We’re all in this together: No good deed goes unpunished, redux

Date:May 17, 2007 / year-entry #174
Orig Link:https://blogs.msdn.microsoft.com/oldnewthing/20070517-00/?p=26823
Comments:    18
Summary:There were several suggestions as to how I could avoid being tagged as the owner of an issue because I helped route the problem. Many of them involved assigning the bug back to the testers to "teach them a lesson". Punishing the tester doesn't help the product. Remember, we're all in this together. The goal...

There were several suggestions as to how I could avoid being tagged as the owner of an issue because I helped route the problem. Many of them involved assigning the bug back to the testers to "teach them a lesson".

Punishing the tester doesn't help the product.

Remember, we're all in this together. The goal is to fix bugs and ship a quality product.† Being vindictive doesn't further that goal. Especially one suggestion which was to resolve the bug as "Won't fix" with the reason "Tester is an idiot." That may make you feel better, but it is a total disservice to your customers.

It's almost certainly a sign of dysfunction in a product when the team members spend more time sniping at each other than they do actually working on the product. It's a team effort. Let's try to act like a team.

Pre-emptive snarky comment: "Hey, bozos! Why not try doing it for once!"

Comments (18)
  1. miles archer says:

    Thanks for the laugh this morning.

  2. John says:

    You could always set the building on fire.

  3. Aaron says:

    Hey, bozos!  Wh… oh, never mind.

    My suggestion:  The first time it happens with some particular tester, help them out by reassigning it (with a "not my department" note of course).  The second time, assign it back to the tester with a "not my department, may be department [X}" note.

    I think that’s fair.  The first time they made an honest mistake, but you’ve still clearly stated that it was a mistake, and the tester should be aware of this by the time the bug finally comes back to him/her for closing.  If they couldn’t be bothered to actually read your comment and proceed to assign it to you/your team a second time, then you’ve already got a dysfunctional team and you need to take steps to correct it.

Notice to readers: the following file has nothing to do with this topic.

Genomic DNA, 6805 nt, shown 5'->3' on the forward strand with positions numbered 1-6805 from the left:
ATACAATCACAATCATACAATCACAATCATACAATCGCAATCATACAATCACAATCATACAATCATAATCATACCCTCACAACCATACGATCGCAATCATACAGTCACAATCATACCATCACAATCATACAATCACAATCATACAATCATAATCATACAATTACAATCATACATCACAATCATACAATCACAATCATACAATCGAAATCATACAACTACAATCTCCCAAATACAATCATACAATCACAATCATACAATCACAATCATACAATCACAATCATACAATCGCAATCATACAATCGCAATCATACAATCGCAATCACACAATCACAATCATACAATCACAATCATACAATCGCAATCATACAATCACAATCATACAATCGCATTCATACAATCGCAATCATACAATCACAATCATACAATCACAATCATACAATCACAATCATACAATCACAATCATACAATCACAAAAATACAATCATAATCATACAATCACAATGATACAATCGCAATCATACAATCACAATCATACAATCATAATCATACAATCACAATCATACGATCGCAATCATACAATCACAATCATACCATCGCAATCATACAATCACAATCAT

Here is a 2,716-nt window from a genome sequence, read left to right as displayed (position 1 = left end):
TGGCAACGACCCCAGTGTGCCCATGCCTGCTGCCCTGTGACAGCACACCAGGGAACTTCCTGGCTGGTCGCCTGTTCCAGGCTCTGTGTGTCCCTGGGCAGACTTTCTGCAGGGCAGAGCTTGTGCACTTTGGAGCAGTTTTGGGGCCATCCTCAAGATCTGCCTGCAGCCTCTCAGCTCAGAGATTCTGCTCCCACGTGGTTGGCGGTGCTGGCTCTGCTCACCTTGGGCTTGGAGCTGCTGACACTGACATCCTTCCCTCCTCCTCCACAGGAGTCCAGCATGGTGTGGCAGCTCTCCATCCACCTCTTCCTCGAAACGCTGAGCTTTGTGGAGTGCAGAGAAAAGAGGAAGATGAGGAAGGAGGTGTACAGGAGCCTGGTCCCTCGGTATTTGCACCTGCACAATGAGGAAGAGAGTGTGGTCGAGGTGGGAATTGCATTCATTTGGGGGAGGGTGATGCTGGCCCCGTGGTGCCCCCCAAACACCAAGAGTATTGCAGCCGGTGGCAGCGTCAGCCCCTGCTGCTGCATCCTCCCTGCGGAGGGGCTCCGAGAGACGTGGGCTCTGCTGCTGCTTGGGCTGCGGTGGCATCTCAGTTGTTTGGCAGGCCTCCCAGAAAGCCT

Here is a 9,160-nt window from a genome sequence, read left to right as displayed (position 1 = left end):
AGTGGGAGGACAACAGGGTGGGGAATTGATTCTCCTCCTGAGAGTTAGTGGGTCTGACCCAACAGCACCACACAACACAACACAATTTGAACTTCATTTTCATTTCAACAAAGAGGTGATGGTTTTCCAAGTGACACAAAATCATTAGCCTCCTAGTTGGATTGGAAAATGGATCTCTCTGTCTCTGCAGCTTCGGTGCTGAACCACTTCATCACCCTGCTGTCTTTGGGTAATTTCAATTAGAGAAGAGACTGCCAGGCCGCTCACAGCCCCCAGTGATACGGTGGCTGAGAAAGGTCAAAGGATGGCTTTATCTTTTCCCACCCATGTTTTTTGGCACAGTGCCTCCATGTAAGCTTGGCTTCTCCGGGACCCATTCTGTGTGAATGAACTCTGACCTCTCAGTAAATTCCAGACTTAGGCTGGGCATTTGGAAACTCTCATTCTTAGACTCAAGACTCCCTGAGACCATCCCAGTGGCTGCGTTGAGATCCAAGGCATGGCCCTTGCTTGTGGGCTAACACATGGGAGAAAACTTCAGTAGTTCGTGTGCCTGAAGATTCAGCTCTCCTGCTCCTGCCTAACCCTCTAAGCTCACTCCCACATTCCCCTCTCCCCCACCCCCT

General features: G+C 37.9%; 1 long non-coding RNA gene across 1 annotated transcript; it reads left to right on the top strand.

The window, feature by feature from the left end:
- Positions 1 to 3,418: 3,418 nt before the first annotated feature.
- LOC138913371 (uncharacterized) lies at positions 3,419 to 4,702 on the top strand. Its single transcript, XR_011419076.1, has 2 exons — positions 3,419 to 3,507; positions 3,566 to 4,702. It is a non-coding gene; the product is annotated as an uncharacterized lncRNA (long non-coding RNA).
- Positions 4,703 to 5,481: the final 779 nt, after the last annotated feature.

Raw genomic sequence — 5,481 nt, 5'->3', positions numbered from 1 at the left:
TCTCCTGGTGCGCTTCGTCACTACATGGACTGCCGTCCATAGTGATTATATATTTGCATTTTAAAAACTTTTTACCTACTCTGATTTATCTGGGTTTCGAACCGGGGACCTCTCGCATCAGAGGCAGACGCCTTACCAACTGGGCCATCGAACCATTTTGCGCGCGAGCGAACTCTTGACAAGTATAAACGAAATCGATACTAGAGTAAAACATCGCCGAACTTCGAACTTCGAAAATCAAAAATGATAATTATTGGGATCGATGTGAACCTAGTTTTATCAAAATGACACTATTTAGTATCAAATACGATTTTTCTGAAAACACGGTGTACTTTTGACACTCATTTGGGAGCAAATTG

I think as long as it’s not done vindictively ("tester is an idiot") but rather helpfully in a noncommittal sense ("may be team X") then you won’t be making things any worse.  But I could be wrong, maybe you have specific experience with this.

  4. Legolas says:

    The thing is, if you reassign it for them, you’ll end up losing lots of time if they keep doing it. I like Aaron suggestion, and I don’t think assigning it back with a friendly note saying ‘I think you misplaced this, because … ‘. Remember, we’re all in this together. ;-) So I don’t think helping the tester to do a better job next time is punishing him (that does mean resisting the momentarily urge to type ‘Tester is an idiot’ obviously).

    If they do it wrong so much that you become vindictive, well, there’s a bigger problem there somehow, in the people, their way of working or the organization…

  5. Mike says:

    I usually reassign the bug and then send email to the new assignee as well as whoever misassigned it in the first place.  That way the new owner knows they’ve got a new bug (it drives me up a wall when people give me bugs and don’t tell me, especially time-critical ones) and the person who misassigned it in the first place is given a gentle correction.

  6. neal says:

    I’m pretty sure the comment you link to was a jab at open-source development, not a serious recommendation on handling this kind of issue.

  7. Ben says: